Almost 30 years after its release, the action scenes in John Woo Yu-sen’s The Killer (1989) remain dynamic. That’s to be expected from an action masterpiece. More surprising is that the film’s themes about the power of love between men and women, the power of love between men and men, and the difficulties of doing good in a world beset by evil, are just as piquant as ever.

The action scenes may be, to use a term from the 1980s, hyperviolent, but they are never gratuitous. Following in the Hong Kong tradition of martial arts films, Woo’s genius was to use the gunplay scenes to express the inner minds – or as the Lutheran director would probably have it, the souls – of his characters rather than just provide cheap thrills for action buffs.

Woo directed The Killer – more descrip­tively called “Two Heroes, Flowing Blood” in its Chinese title – from a scenario he wrote himself, improvising the lines during the shooting. Despite this spontaneous approach, the story is incredibly detailed, with many plot turns. Chow Yun-fat plays Ah Jong, a hitman carrying out his last kill before retirement. During a shoot-out in a nightclub, he accidentally blinds a singer, Jenny (Sally Yeh).


Ah Jong befriends Jenny, who doesn’t know that he blinded her, and decides to take on another hit to raise the cash for her cornea transplant. Meanwhile detective Li (Danny Lee Sau-yin) tries to track Ah Jong down, coming to admire his sense of honour in the process. When Ah Jong is betrayed by the gang boss who hired him, Li feels morally compelled to take a stand with the hitman.

Although The Killer, along with A Better Tomorrow (1986) and A Better Tomorrow 2 (1987), made his name, Woo was already an established director by the time he came to make them. He had worked for swordfight­ing film master Chang Cheh as assistant director, and then directed a slew of physical comedies that presage the kineticism of his action movies. His switch to gangster films was in part due to his personal history – as a member of an impoverished family, he had himself grown up in triad-infested streets.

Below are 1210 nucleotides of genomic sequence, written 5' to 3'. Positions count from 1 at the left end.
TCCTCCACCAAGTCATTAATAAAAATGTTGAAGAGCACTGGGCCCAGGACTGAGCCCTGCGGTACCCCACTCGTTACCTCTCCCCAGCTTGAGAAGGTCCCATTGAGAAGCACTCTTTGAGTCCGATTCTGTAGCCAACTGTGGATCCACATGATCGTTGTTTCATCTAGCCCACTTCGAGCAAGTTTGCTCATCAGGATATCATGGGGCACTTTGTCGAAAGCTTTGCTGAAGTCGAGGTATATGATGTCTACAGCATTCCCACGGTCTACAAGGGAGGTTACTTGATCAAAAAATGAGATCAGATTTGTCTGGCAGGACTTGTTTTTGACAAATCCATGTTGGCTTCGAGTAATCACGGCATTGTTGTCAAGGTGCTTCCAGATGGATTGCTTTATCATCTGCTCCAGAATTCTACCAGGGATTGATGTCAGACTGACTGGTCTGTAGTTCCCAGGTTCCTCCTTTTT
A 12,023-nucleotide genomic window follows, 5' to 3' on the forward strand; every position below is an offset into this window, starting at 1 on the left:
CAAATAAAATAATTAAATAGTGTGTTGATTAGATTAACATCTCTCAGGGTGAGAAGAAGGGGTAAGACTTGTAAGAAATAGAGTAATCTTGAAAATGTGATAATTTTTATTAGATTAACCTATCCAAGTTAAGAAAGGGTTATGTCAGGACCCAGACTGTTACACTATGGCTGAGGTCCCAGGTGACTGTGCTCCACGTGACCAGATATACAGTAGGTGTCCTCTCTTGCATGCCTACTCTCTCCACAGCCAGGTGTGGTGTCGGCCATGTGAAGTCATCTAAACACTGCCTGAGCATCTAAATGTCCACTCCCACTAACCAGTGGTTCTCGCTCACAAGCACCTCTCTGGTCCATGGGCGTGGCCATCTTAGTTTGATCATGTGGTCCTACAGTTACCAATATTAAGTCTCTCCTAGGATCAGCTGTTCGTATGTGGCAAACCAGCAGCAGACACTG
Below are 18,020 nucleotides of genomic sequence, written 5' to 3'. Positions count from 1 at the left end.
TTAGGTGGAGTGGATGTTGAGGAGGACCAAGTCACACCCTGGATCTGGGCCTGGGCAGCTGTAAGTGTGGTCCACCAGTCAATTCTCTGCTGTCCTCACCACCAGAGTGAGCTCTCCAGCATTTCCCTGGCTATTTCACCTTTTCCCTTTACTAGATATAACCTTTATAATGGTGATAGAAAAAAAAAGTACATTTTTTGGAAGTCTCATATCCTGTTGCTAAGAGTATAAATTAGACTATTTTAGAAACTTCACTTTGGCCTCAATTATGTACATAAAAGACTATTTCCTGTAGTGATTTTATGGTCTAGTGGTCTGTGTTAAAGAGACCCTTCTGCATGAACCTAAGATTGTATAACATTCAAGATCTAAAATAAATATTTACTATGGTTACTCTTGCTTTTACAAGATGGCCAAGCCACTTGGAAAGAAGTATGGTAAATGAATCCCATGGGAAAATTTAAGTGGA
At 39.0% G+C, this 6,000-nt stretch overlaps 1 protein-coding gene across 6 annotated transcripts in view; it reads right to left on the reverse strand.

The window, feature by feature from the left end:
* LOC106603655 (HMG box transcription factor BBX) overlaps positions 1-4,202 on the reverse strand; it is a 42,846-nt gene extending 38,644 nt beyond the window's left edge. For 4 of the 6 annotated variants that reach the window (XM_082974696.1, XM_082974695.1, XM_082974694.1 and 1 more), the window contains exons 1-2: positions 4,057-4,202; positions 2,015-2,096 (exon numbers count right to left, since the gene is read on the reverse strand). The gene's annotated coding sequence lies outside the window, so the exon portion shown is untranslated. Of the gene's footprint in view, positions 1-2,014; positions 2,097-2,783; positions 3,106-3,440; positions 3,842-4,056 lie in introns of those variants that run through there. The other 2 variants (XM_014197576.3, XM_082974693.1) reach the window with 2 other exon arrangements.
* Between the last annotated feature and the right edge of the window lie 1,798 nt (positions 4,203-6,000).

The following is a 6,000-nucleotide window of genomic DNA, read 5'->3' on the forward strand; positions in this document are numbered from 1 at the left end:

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Woo credits numerous directors with influencing The Killer. He got the idea of using slow motion to slow the action down from Sam Peckinpah, who was also inter­ested in the expressive power of violence. The stylisation came from French director Jean-Pierre Melville, specifically his hitman drama Le Samourai (1967). But the over­riding influence seems to have been his old boss Chang, whose swordfighting films often dealt with a similar kind of homoerotic brotherly love. In terms of action, Woo appears to be trying to choreograph gunplay the way Chang choreographed swordplay.

The Killer will be screened on Saturday at Festival Grand Cinema, in Kowloon Tong, and on July 14 at Tai Kwun, in Central, as part of the Cine Fan programme.